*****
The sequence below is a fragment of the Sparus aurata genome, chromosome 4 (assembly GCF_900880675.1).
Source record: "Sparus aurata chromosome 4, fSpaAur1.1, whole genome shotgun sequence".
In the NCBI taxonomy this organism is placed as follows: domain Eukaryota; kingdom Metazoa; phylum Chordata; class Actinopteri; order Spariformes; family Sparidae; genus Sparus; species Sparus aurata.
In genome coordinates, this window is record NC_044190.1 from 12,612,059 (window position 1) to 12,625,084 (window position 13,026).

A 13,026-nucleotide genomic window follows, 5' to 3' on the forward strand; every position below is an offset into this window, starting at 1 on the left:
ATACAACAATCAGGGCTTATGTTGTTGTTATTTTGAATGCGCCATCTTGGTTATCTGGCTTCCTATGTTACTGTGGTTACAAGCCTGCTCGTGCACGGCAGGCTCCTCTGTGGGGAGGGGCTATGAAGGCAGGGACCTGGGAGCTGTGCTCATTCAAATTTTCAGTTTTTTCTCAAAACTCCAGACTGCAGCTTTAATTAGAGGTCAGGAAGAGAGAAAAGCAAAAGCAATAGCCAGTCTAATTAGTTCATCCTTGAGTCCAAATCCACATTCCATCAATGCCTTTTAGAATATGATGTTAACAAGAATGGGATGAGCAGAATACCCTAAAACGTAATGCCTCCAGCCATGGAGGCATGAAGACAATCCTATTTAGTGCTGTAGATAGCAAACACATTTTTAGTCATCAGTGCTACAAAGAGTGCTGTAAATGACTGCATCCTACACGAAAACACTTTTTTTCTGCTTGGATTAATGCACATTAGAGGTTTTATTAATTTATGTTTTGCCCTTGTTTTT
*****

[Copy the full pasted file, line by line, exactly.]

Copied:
The sequence below is a fragment of the Sparus aurata genome, chromosome 4 (assembly GCF_900880675.1).
Source record: "Sparus aurata chromosome 4, fSpaAur1.1, whole genome shotgun sequence".
In the NCBI taxonomy this organism is placed as follows: domain Eukaryota; kingdom Metazoa; phylum Chordata; class Actinopteri; order Spariformes; family Sparidae; genus Sparus; species Sparus aurata.
In genome coordinates, this window is record NC_044190.1 from 12,612,059 (window position 1) to 12,625,084 (window position 13,026).

A 13,026-nucleotide genomic window follows, 5' to 3' on the forward strand; every position below is an offset into this window, starting at 1 on the left:
ATACAACAATCAGGGCTTATGTTGTTGTTATTTTGAATGCGCCATCTTGGTTATCTGGCTTCCTATGTTACTGTGGTTACAAGCCTGCTCGTGCACGGCAGGCTCCTCTGTGGGGAGGGGCTATGAAGGCAGGGACCTGGGAGCTGTGCTCATTCAAATTTTCAGTTTTTTCTCAAAACTCCAGACTGCAGCTTTAATTAGAGGTCAGGAAGAGAGAAAAGCAAAAGCAATAGCCAGTCTAATTAGTTCATCCTTGAGTCCAAATCCACATTCCATCAATGCCTTTTAGAATATGATGTTAACAAGAATGGGATGAGCAGAATACCCTAAAACGTAATGCCTCCAGCCATGGAGGCATGAAGACAATCCTATTTAGTGCTGTAGATAGCAAACACATTTTTAGTCATCAGTGCTACAAAGAGTGCTGTAAATGACTGCATCCTACACGAAAACACTTTTTTTCTGCTTGGATTAATGCACATTAGAGGTTTTATTAATTTATGTTTTGCCCTTGTTTTT